County Lines use British teenagers to traffic drugs

Money and drugs found by police in a property which had been taken over by a dangerous drug network

British children are being used by gangs known as “county lines” to traffic drugs around the country.

A report by National Crime Agency revealed that children as young as 12 years are being targeted by criminals because they are “inexpensive” and “easily controlled”.

Children go missing from home and school for weeks, carrying heroin and cocaine into coastal areas and smaller towns.

In an interview with the BBC, Kevin Hayland, anti-slavery commissioner says: “It’s a really serious issue for the United Kingdom.”

“These children are being looked as “problem” children rather than victims of modern slavery.”

A leading youth charity, Safe London has said about 4,000 teenagers from London are being exploited and trafficked every year to sell drugs.

Claire Hubberstey, the CEO of Safe London told File on 4 that children are mainly being lured in because of money: “They go there expecting to return in a day or two but in reality, they get drawn into other kinds of criminal activity whilst they are there.”

She also says that there are times when these young people were being locked within the premises and unable to get out.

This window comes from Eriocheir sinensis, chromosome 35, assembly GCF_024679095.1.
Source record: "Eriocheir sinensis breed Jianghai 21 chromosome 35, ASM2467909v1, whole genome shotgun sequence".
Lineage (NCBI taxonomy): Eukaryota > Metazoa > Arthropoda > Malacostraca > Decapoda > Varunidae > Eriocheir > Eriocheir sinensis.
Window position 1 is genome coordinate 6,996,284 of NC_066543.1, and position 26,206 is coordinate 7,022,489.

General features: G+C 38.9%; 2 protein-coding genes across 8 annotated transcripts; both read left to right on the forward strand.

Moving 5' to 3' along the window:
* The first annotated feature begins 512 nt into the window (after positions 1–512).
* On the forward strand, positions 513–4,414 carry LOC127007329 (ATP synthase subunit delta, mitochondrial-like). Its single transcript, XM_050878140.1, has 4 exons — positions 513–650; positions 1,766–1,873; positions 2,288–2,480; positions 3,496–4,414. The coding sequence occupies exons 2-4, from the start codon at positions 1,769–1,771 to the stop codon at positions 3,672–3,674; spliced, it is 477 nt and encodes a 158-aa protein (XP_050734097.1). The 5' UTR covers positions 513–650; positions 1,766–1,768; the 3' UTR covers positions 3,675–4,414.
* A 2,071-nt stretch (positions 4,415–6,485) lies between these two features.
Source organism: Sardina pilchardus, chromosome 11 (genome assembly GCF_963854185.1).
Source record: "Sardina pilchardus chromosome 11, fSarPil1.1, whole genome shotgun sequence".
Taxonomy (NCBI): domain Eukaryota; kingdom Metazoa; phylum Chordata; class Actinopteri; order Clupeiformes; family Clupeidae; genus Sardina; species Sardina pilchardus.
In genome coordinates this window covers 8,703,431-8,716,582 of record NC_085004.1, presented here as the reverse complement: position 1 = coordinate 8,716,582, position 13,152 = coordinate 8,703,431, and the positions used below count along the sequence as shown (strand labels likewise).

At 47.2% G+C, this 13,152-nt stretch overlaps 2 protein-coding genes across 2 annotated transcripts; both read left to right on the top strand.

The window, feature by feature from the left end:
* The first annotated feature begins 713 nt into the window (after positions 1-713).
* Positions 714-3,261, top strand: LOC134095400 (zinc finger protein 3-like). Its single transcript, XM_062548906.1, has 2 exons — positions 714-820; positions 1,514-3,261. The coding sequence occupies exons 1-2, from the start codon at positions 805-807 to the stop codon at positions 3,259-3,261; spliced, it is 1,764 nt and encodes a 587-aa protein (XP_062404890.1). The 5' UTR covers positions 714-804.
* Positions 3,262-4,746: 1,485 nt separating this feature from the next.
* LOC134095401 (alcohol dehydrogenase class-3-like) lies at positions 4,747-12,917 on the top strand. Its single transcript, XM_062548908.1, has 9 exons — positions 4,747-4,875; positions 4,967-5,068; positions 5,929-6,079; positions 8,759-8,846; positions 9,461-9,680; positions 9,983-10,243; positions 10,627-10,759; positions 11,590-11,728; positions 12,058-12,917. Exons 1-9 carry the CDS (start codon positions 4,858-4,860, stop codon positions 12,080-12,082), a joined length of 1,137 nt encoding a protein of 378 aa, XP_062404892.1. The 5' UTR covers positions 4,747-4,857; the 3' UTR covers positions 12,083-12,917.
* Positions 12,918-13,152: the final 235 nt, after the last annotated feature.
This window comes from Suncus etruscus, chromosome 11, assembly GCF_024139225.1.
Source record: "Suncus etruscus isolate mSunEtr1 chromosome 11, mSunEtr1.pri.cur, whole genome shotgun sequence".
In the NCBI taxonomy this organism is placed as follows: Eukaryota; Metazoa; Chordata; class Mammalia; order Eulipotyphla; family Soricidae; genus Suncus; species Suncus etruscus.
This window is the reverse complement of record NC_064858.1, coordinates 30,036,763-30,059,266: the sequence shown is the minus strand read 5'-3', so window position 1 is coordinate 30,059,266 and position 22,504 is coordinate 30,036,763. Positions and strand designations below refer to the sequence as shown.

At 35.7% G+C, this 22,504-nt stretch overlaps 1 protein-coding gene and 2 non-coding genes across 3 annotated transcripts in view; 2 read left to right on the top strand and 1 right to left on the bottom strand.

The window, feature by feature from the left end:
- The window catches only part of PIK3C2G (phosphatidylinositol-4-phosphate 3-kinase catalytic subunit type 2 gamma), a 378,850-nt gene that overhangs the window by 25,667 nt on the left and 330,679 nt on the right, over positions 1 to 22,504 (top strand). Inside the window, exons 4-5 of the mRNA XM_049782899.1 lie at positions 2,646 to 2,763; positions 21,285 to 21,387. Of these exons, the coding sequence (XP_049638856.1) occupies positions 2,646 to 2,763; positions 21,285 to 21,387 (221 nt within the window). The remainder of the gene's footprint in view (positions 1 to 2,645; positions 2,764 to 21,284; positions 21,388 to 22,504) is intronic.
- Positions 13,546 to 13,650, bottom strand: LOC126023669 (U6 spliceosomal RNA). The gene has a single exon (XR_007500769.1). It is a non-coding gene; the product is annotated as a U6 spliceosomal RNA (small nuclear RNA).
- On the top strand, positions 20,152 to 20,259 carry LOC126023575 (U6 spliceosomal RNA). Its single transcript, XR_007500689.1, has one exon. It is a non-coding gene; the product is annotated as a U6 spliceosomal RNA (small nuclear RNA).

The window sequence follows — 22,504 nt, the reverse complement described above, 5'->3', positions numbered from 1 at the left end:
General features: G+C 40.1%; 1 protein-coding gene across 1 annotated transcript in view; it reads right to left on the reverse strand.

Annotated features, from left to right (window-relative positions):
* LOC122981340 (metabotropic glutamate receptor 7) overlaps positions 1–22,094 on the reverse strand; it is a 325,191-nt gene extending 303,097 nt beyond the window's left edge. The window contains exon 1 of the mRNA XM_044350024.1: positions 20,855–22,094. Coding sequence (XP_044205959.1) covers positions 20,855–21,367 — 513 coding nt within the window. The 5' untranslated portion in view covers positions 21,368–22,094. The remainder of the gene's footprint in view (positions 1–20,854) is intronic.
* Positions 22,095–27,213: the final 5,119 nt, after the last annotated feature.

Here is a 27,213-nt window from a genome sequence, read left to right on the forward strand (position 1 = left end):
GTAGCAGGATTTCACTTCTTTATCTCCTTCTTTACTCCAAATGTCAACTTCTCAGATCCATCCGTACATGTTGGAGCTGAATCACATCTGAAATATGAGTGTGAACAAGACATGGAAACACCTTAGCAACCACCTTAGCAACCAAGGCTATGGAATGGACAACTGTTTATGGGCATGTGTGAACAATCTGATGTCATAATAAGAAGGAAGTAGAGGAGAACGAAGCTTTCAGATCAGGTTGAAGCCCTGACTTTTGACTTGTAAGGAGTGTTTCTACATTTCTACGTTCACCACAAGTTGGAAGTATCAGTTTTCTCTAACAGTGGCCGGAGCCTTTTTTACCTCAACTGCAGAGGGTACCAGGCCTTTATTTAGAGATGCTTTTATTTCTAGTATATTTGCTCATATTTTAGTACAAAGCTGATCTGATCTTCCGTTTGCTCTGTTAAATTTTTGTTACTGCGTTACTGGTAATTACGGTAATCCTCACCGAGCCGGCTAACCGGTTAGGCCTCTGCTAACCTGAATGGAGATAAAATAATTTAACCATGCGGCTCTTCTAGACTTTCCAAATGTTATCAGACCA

According to Joe Calourie, Executive Member for Children, Young People & Families has seen 75-100 children being involved. With nearly 32 London boroughs, the number adding up is worrying.

The charity has dealt with many teenagers who are exploited to sell drugs for older gang members.

One such victim spoke to File on 4 about his experience on being involved in county line gang.

Michael (not his real name) was 13 years old when he was first approached by a friend about selling drugs. The prospect of making money lured him into selling drugs in his local area. Soon the gang started sending him for jobs out of London, promising that he would earn around £500 a week.

Sent to a house of a vulnerable drug user that the gang had taken over in Midland, Michael soon got roped into a practice called cuckooing. Using this house as his base, he started selling heroin and crack cocaine on the street.

Michael told File on 4: “I was a bit shaky, I was actually scared.”

“But from the time you see the money, you’re just thinking, ‘OK, I can just bear a bit more.'”

Michael grew up with a normal upbringing and a close relationship with his family, but soon the gang became his new family.

Frantic by his long absences, his family would try to stop him by taking his phone away. However, as soon as he left the house, the gang would start hassling him. They would even take him to a house where they ran a “breakfast club” – he would have breakfast there and leave for school, and after school, they would pick him up as well.

Michael did this for three years. Eventually, after being arrested for possession of drugs, he decided to stop but the gang wouldn’t leave him alone. “They were trying to get at me but I moved away from the area, so I think that helped me a lot.”

“I started to gain different knowledge and actually make my life something else and not just be another number.”


Word: Bishakha Dutta | Sub: Ainaa Mohamed

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